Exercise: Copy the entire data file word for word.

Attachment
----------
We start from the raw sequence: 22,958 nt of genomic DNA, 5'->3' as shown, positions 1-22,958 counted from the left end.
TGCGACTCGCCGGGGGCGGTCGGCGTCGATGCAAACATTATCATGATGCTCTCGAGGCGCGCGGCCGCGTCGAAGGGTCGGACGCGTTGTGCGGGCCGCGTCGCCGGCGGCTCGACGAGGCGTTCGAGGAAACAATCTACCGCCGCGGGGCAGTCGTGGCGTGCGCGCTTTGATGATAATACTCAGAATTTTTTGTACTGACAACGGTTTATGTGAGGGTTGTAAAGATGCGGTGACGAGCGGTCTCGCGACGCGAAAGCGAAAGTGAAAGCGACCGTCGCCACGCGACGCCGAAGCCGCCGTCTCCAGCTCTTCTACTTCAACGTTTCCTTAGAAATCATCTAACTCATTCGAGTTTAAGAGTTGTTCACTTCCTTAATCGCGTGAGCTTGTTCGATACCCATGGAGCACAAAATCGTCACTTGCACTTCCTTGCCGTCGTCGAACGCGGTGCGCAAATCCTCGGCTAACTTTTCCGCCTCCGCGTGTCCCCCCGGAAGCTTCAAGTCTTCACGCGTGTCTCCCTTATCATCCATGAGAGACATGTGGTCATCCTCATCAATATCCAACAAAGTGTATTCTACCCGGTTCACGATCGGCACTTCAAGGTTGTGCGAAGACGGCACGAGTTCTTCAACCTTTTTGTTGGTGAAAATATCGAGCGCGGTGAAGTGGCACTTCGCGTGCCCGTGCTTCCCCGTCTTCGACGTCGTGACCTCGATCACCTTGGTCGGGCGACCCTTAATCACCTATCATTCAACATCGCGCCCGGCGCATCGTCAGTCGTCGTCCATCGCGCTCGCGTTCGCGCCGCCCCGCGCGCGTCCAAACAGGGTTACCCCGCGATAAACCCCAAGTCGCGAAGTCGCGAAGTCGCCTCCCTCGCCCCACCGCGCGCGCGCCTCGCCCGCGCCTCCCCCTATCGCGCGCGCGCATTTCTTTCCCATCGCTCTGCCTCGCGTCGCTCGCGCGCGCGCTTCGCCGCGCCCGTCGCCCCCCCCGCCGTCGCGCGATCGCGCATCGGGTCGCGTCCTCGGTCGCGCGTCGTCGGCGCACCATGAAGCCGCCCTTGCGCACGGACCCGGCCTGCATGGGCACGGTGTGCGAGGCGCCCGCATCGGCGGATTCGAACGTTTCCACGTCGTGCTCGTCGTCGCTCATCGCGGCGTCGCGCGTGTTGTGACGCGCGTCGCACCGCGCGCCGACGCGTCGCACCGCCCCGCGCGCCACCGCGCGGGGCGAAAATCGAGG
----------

We start from the raw sequence: 22,958 nt of genomic DNA, 5'->3' as shown, positions 1-22,958 counted from the left end.
TGCGACTCGCCGGGGGCGGTCGGCGTCGATGCAAACATTATCATGATGCTCTCGAGGCGCGCGGCCGCGTCGAAGGGTCGGACGCGTTGTGCGGGCCGCGTCGCCGGCGGCTCGACGAGGCGTTCGAGGAAACAATCTACCGCCGCGGGGCAGTCGTGGCGTGCGCGCTTTGATGATAATACTCAGAATTTTTTGTACTGACAACGGTTTATGTGAGGGTTGTAAAGATGCGGTGACGAGCGGTCTCGCGACGCGAAAGCGAAAGTGAAAGCGACCGTCGCCACGCGACGCCGAAGCCGCCGTCTCCAGCTCTTCTACTTCAACGTTTCCTTAGAAATCATCTAACTCATTCGAGTTTAAGAGTTGTTCACTTCCTTAATCGCGTGAGCTTGTTCGATACCCATGGAGCACAAAATCGTCACTTGCACTTCCTTGCCGTCGTCGAACGCGGTGCGCAAATCCTCGGCTAACTTTTCCGCCTCCGCGTGTCCCCCCGGAAGCTTCAAGTCTTCACGCGTGTCTCCCTTATCATCCATGAGAGACATGTGGTCATCCTCATCAATATCCAACAAAGTGTATTCTACCCGGTTCACGATCGGCACTTCAAGGTTGTGCGAAGACGGCACGAGTTCTTCAACCTTTTTGTTGGTGAAAATATCGAGCGCGGTGAAGTGGCACTTCGCGTGCCCGTGCTTCCCCGTCTTCGACGTCGTGACCTCGATCACCTTGGTCGGGCGACCCTTAATCACCTATCATTCAACATCGCGCCCGGCGCATCGTCAGTCGTCGTCCATCGCGCTCGCGTTCGCGCCGCCCCGCGCGCGTCCAAACAGGGTTACCCCGCGATAAACCCCAAGTCGCGAAGTCGCGAAGTCGCCTCCCTCGCCCCACCGCGCGCGCGCCTCGCCCGCGCCTCCCCCTATCGCGCGCGCGCATTTCTTTCCCATCGCTCTGCCTCGCGTCGCTCGCGCGCGCGCTTCGCCGCGCCCGTCGCCCCCCCCGCCGTCGCGCGATCGCGCATCGGGTCGCGTCCTCGGTCGCGCGTCGTCGGCGCACCATGAAGCCGCCCTTGCGCACGGACCCGGCCTGCATGGGCACGGTGTGCGAGGCGCCCGCATCGGCGGATTCGAACGTTTCCACGTCGTGCTCGTCGTCGCTCATCGCGGCGTCGCGCGTGTTGTGACGCGCGTCGCACCGCGCGCCGACGCGTCGCACCGCCCCGCGCGCCACCGCGCGGGGCGAAAATCGAGG